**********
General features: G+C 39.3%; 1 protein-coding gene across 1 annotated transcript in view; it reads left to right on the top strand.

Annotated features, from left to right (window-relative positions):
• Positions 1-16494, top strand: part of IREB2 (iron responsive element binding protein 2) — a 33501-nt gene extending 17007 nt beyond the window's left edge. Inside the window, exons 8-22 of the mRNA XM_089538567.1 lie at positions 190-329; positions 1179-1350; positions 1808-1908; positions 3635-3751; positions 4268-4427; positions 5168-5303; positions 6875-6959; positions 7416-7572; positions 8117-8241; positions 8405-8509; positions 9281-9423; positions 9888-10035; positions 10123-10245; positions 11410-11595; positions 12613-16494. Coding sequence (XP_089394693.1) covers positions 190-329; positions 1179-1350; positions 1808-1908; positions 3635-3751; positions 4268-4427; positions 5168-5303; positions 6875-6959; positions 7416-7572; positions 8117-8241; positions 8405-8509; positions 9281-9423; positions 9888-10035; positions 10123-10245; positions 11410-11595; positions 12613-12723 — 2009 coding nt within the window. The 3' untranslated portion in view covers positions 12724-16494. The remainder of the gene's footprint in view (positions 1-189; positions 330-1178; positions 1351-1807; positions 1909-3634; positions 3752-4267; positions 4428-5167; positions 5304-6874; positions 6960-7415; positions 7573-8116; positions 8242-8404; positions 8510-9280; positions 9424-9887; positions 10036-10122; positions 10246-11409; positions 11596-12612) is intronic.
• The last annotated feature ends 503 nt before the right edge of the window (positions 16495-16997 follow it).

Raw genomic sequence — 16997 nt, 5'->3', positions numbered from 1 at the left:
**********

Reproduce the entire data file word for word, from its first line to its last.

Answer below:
General features: G+C 39.3%; 1 protein-coding gene across 1 annotated transcript in view; it reads left to right on the top strand.

Annotated features, from left to right (window-relative positions):
• Positions 1-16494, top strand: part of IREB2 (iron responsive element binding protein 2) — a 33501-nt gene extending 17007 nt beyond the window's left edge. Inside the window, exons 8-22 of the mRNA XM_089538567.1 lie at positions 190-329; positions 1179-1350; positions 1808-1908; positions 3635-3751; positions 4268-4427; positions 5168-5303; positions 6875-6959; positions 7416-7572; positions 8117-8241; positions 8405-8509; positions 9281-9423; positions 9888-10035; positions 10123-10245; positions 11410-11595; positions 12613-16494. Coding sequence (XP_089394693.1) covers positions 190-329; positions 1179-1350; positions 1808-1908; positions 3635-3751; positions 4268-4427; positions 5168-5303; positions 6875-6959; positions 7416-7572; positions 8117-8241; positions 8405-8509; positions 9281-9423; positions 9888-10035; positions 10123-10245; positions 11410-11595; positions 12613-12723 — 2009 coding nt within the window. The 3' untranslated portion in view covers positions 12724-16494. The remainder of the gene's footprint in view (positions 1-189; positions 330-1178; positions 1351-1807; positions 1909-3634; positions 3752-4267; positions 4428-5167; positions 5304-6874; positions 6960-7415; positions 7573-8116; positions 8242-8404; positions 8510-9280; positions 9424-9887; positions 10036-10122; positions 10246-11409; positions 11596-12612) is intronic.
• The last annotated feature ends 503 nt before the right edge of the window (positions 16495-16997 follow it).

Raw genomic sequence — 16997 nt, 5'->3', positions numbered from 1 at the left: